C.S. Lewis, John Robinson and Alec Vidler on Modern Theology, Supernatural Miracles and the Bible
On Monday 11th May 1959, C. S. Lewis gave a talk on modern theology and biblical criticism in the Common Room of Wescott House, Cambridge in response to a sermon he read by the Dean of King’s College Chapel, Anglican priest and former Warden of Gladstone Residential Library, Alec Vidler. The good Dean’s sermon was entitled 'The Sign at Cana', in which he lifted up the spiritual significance of Jesus’s wedding miracle of turning water into wine, and called for a demythologised Christianity for modern times. In a similar debate, Anglican Bishop John A. T. Robinson, author of Honest to God, gave an interview about his new book in the Observer entitled 'Our Image of God Must Go', which questioned the traditional image of God as a supernatural Person. Lewis responded a week later with an editorial in the Observer under the title 'Must Our Image of God Go?', in which he rejected the liberal Bishop’s assumptions about what ordinary people believe, his disallowance of the supernatural, and his 'higher criticism' of Scripture.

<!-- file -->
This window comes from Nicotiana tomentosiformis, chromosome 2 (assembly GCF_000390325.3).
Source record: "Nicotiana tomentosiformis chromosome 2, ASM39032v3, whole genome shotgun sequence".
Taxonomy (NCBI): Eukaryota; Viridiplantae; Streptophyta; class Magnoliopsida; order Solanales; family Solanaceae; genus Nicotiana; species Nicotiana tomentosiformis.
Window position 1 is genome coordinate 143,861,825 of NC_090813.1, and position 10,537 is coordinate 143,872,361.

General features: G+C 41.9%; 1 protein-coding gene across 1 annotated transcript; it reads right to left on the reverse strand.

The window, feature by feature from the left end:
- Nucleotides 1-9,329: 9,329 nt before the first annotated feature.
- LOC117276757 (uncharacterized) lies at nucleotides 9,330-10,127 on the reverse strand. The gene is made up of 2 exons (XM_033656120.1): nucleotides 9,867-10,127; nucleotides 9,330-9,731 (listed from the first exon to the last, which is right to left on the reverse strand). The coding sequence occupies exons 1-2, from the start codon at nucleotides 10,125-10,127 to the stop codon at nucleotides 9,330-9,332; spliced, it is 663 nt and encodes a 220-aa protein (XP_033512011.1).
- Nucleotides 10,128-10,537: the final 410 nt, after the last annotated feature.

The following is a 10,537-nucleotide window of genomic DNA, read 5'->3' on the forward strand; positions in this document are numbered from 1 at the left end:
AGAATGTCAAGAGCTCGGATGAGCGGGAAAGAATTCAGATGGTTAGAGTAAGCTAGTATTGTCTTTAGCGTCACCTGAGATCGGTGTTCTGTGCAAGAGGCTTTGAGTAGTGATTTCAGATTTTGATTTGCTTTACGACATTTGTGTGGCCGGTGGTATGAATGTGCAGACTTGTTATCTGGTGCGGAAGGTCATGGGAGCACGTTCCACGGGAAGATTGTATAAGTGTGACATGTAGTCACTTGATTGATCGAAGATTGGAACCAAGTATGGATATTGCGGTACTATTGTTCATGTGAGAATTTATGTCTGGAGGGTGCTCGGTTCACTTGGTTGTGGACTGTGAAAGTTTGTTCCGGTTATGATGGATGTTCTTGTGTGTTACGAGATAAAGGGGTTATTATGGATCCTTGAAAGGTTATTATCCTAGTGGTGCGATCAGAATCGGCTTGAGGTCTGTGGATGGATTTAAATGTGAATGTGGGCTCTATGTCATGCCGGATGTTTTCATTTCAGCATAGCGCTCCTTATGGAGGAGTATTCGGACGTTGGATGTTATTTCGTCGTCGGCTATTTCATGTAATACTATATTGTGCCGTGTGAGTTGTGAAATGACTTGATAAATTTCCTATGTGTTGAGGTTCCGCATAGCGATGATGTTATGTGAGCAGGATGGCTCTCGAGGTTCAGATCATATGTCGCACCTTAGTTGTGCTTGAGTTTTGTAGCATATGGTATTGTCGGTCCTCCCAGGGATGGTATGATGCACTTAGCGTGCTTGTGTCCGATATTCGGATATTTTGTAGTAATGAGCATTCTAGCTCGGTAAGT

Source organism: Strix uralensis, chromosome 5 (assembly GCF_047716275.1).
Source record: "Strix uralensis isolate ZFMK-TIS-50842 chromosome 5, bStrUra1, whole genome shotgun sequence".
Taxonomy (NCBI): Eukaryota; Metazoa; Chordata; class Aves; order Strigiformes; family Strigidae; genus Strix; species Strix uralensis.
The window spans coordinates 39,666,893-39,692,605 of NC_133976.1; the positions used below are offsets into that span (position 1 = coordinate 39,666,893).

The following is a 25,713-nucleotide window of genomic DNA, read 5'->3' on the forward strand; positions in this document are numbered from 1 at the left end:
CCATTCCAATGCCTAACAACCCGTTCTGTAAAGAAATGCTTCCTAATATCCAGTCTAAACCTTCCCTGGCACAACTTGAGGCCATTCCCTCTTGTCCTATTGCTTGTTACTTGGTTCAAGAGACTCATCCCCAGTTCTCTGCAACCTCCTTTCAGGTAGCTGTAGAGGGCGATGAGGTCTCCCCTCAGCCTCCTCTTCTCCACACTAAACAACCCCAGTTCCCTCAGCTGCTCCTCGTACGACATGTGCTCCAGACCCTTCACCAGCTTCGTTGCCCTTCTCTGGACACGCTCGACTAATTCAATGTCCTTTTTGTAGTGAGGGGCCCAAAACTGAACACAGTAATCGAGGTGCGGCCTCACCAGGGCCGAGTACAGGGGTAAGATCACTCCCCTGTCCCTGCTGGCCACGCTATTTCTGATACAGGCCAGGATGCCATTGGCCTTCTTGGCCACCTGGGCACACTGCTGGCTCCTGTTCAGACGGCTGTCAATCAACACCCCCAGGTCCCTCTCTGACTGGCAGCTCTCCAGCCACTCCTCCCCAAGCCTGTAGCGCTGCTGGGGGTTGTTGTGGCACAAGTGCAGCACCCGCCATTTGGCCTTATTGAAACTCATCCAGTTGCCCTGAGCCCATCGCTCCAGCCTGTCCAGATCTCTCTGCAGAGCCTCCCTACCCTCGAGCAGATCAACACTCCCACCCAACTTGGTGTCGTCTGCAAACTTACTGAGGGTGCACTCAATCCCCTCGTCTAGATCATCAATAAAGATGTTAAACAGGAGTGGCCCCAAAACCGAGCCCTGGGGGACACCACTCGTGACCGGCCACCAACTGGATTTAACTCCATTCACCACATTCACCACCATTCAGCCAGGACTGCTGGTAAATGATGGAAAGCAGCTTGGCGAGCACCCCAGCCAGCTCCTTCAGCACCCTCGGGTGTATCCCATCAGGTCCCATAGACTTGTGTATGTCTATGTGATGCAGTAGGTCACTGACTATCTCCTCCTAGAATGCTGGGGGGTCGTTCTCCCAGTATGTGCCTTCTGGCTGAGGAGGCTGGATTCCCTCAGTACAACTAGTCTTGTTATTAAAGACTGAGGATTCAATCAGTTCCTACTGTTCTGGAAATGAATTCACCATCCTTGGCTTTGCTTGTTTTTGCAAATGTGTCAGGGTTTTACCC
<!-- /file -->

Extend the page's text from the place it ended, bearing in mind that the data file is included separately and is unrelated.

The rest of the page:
In Lewis's last published book in his lifetime, Letters to Malcolm Chiefly on Prayer (fictional letters), he continued to challenge Vidler's writings about progressive Christianity and the need to interpret the Bible in a new light. Lewis also negatively characterised the 'apostate bishop' in his fantasy, The Great Divorce.
60 years after these theological controversies in Cambridge occurred, liberal/progressive and conservative/evangelical Christians still argue about modern (and postmodern) theology, the meaning of miracles, literary genre, and how to interpret the Bible beyond a strict literalism. This course casts new light on old debates and explores C.S. Lewis’s views about the inspiration of scripture, the nature of revelation, and the question of inerrancy for Christianity today.
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Residential prices start from £235, non-residential from £160. Discount rates for clergy and students apply.
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